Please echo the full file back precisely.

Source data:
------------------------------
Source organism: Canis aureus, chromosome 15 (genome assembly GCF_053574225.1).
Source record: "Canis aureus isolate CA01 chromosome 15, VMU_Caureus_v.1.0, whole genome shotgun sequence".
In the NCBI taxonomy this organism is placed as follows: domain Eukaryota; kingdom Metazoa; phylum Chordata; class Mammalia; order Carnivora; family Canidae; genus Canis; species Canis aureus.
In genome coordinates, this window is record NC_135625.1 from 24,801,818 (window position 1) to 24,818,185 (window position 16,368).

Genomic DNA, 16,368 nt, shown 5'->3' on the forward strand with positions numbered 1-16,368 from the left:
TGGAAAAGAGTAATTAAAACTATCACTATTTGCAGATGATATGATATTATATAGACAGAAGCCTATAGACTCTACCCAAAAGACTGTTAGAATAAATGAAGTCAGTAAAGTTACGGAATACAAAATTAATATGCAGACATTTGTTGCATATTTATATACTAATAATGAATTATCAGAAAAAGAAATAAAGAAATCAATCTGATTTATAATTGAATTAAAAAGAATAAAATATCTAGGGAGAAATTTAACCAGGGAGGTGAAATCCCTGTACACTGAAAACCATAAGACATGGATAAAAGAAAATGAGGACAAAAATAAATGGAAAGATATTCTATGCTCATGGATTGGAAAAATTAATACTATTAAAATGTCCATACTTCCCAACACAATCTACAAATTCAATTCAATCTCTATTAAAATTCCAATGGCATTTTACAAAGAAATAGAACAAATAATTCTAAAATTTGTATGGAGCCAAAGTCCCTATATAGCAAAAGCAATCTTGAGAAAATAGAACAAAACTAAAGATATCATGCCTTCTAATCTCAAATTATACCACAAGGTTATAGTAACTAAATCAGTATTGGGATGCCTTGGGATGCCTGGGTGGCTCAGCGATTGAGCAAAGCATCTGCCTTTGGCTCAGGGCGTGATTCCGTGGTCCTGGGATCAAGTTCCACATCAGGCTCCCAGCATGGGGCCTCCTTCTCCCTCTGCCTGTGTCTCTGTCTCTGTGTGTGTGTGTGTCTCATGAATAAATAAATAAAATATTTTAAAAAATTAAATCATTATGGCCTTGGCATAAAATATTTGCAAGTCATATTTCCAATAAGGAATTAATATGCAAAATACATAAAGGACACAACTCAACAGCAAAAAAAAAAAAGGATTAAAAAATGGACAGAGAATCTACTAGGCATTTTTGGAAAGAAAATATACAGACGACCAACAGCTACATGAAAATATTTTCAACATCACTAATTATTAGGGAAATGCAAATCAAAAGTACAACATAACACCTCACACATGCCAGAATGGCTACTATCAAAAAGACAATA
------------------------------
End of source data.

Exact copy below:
Source organism: Canis aureus, chromosome 15 (genome assembly GCF_053574225.1).
Source record: "Canis aureus isolate CA01 chromosome 15, VMU_Caureus_v.1.0, whole genome shotgun sequence".
In the NCBI taxonomy this organism is placed as follows: domain Eukaryota; kingdom Metazoa; phylum Chordata; class Mammalia; order Carnivora; family Canidae; genus Canis; species Canis aureus.
In genome coordinates, this window is record NC_135625.1 from 24,801,818 (window position 1) to 24,818,185 (window position 16,368).

Genomic DNA, 16,368 nt, shown 5'->3' on the forward strand with positions numbered 1-16,368 from the left:
TGGAAAAGAGTAATTAAAACTATCACTATTTGCAGATGATATGATATTATATAGACAGAAGCCTATAGACTCTACCCAAAAGACTGTTAGAATAAATGAAGTCAGTAAAGTTACGGAATACAAAATTAATATGCAGACATTTGTTGCATATTTATATACTAATAATGAATTATCAGAAAAAGAAATAAAGAAATCAATCTGATTTATAATTGAATTAAAAAGAATAAAATATCTAGGGAGAAATTTAACCAGGGAGGTGAAATCCCTGTACACTGAAAACCATAAGACATGGATAAAAGAAAATGAGGACAAAAATAAATGGAAAGATATTCTATGCTCATGGATTGGAAAAATTAATACTATTAAAATGTCCATACTTCCCAACACAATCTACAAATTCAATTCAATCTCTATTAAAATTCCAATGGCATTTTACAAAGAAATAGAACAAATAATTCTAAAATTTGTATGGAGCCAAAGTCCCTATATAGCAAAAGCAATCTTGAGAAAATAGAACAAAACTAAAGATATCATGCCTTCTAATCTCAAATTATACCACAAGGTTATAGTAACTAAATCAGTATTGGGATGCCTTGGGATGCCTGGGTGGCTCAGCGATTGAGCAAAGCATCTGCCTTTGGCTCAGGGCGTGATTCCGTGGTCCTGGGATCAAGTTCCACATCAGGCTCCCAGCATGGGGCCTCCTTCTCCCTCTGCCTGTGTCTCTGTCTCTGTGTGTGTGTGTGTCTCATGAATAAATAAATAAAATATTTTAAAAAATTAAATCATTATGGCCTTGGCATAAAATATTTGCAAGTCATATTTCCAATAAGGAATTAATATGCAAAATACATAAAGGACACAACTCAACAGCAAAAAAAAAAAAGGATTAAAAAATGGACAGAGAATCTACTAGGCATTTTTGGAAAGAAAATATACAGACGACCAACAGCTACATGAAAATATTTTCAACATCACTAATTATTAGGGAAATGCAAATCAAAAGTACAACATAACACCTCACACATGCCAGAATGGCTACTATCAAAAAGACAATA